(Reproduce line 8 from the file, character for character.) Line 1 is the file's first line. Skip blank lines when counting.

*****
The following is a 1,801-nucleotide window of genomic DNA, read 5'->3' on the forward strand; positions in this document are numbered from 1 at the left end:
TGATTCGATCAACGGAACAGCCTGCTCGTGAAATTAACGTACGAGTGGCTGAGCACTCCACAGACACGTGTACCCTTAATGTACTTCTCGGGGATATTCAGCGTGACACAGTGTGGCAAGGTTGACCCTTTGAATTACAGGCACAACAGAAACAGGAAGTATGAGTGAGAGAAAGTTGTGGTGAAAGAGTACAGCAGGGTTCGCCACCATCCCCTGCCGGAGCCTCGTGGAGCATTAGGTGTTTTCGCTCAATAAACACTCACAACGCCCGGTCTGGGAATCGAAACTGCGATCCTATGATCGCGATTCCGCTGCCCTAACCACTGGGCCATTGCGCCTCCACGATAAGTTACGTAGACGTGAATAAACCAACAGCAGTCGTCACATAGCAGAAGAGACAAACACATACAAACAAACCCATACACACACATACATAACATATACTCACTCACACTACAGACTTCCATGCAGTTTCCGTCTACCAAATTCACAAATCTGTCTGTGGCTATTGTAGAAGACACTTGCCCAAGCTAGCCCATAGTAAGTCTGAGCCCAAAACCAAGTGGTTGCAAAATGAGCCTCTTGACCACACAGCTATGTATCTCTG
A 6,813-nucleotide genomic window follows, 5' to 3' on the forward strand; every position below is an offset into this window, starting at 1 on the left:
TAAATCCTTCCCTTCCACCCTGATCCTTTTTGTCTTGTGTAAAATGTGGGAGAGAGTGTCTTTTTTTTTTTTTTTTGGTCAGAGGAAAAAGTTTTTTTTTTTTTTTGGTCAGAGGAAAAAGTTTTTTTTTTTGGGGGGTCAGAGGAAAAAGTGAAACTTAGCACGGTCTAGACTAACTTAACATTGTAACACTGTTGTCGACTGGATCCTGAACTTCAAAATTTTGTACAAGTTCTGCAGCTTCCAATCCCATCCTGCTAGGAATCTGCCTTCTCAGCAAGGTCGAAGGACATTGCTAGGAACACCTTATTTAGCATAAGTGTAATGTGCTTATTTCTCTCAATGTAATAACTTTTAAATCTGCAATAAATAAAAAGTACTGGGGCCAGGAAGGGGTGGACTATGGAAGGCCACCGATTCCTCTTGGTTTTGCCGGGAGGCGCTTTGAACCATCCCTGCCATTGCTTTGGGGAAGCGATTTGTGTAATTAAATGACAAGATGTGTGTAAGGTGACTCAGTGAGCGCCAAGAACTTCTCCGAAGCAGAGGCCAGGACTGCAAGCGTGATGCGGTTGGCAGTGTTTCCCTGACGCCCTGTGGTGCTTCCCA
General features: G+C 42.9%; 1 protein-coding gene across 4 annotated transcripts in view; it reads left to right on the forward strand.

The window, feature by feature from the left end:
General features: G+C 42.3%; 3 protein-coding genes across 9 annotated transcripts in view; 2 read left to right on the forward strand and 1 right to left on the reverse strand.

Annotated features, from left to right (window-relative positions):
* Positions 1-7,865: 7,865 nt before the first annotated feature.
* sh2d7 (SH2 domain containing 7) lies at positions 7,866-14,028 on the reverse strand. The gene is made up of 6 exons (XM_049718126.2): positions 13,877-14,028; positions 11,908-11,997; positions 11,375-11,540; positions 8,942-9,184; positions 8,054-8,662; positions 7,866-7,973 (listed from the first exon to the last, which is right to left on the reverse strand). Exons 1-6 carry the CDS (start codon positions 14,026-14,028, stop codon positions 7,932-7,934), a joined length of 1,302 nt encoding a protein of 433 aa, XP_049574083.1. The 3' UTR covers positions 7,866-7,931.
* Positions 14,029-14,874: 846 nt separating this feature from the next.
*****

Annotated features, from left to right (window-relative positions):